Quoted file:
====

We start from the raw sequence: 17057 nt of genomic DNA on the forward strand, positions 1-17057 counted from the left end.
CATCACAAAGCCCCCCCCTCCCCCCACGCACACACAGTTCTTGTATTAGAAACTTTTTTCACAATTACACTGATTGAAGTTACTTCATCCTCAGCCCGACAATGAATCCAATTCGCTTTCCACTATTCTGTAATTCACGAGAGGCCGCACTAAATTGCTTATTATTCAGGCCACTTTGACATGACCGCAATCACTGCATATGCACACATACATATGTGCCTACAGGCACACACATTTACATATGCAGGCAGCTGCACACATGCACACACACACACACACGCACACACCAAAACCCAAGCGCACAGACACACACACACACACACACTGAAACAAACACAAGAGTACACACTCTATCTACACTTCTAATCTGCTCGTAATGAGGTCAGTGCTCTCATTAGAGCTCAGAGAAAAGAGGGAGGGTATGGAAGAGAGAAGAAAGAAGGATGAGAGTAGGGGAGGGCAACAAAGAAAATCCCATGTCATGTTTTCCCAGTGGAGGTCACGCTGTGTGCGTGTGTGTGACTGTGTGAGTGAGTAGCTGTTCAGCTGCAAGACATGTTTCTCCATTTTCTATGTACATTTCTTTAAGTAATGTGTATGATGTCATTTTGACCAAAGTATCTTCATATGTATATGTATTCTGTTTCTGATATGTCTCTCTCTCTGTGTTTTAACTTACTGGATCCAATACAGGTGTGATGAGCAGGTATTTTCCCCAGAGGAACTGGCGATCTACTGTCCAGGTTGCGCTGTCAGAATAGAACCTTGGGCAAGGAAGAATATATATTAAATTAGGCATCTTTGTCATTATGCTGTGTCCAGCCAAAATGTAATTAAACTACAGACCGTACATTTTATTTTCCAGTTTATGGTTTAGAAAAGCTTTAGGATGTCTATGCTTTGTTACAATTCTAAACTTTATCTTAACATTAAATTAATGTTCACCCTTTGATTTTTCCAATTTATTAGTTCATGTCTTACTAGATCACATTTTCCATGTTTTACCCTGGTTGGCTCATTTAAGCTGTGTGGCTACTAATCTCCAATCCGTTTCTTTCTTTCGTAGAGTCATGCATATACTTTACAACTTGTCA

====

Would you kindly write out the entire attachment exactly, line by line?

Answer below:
We start from the raw sequence: 17057 nt of genomic DNA on the forward strand, positions 1-17057 counted from the left end.
CATCACAAAGCCCCCCCCTCCCCCCACGCACACACAGTTCTTGTATTAGAAACTTTTTTCACAATTACACTGATTGAAGTTACTTCATCCTCAGCCCGACAATGAATCCAATTCGCTTTCCACTATTCTGTAATTCACGAGAGGCCGCACTAAATTGCTTATTATTCAGGCCACTTTGACATGACCGCAATCACTGCATATGCACACATACATATGTGCCTACAGGCACACACATTTACATATGCAGGCAGCTGCACACATGCACACACACACACACACGCACACACCAAAACCCAAGCGCACAGACACACACACACACACACACTGAAACAAACACAAGAGTACACACTCTATCTACACTTCTAATCTGCTCGTAATGAGGTCAGTGCTCTCATTAGAGCTCAGAGAAAAGAGGGAGGGTATGGAAGAGAGAAGAAAGAAGGATGAGAGTAGGGGAGGGCAACAAAGAAAATCCCATGTCATGTTTTCCCAGTGGAGGTCACGCTGTGTGCGTGTGTGTGACTGTGTGAGTGAGTAGCTGTTCAGCTGCAAGACATGTTTCTCCATTTTCTATGTACATTTCTTTAAGTAATGTGTATGATGTCATTTTGACCAAAGTATCTTCATATGTATATGTATTCTGTTTCTGATATGTCTCTCTCTCTGTGTTTTAACTTACTGGATCCAATACAGGTGTGATGAGCAGGTATTTTCCCCAGAGGAACTGGCGATCTACTGTCCAGGTTGCGCTGTCAGAATAGAACCTTGGGCAAGGAAGAATATATATTAAATTAGGCATCTTTGTCATTATGCTGTGTCCAGCCAAAATGTAATTAAACTACAGACCGTACATTTTATTTTCCAGTTTATGGTTTAGAAAAGCTTTAGGATGTCTATGCTTTGTTACAATTCTAAACTTTATCTTAACATTAAATTAATGTTCACCCTTTGATTTTTCCAATTTATTAGTTCATGTCTTACTAGATCACATTTTCCATGTTTTACCCTGGTTGGCTCATTTAAGCTGTGTGGCTACTAATCTCCAATCCGTTTCTTTCTTTCGTAGAGTCATGCATATACTTTACAACTTGTCA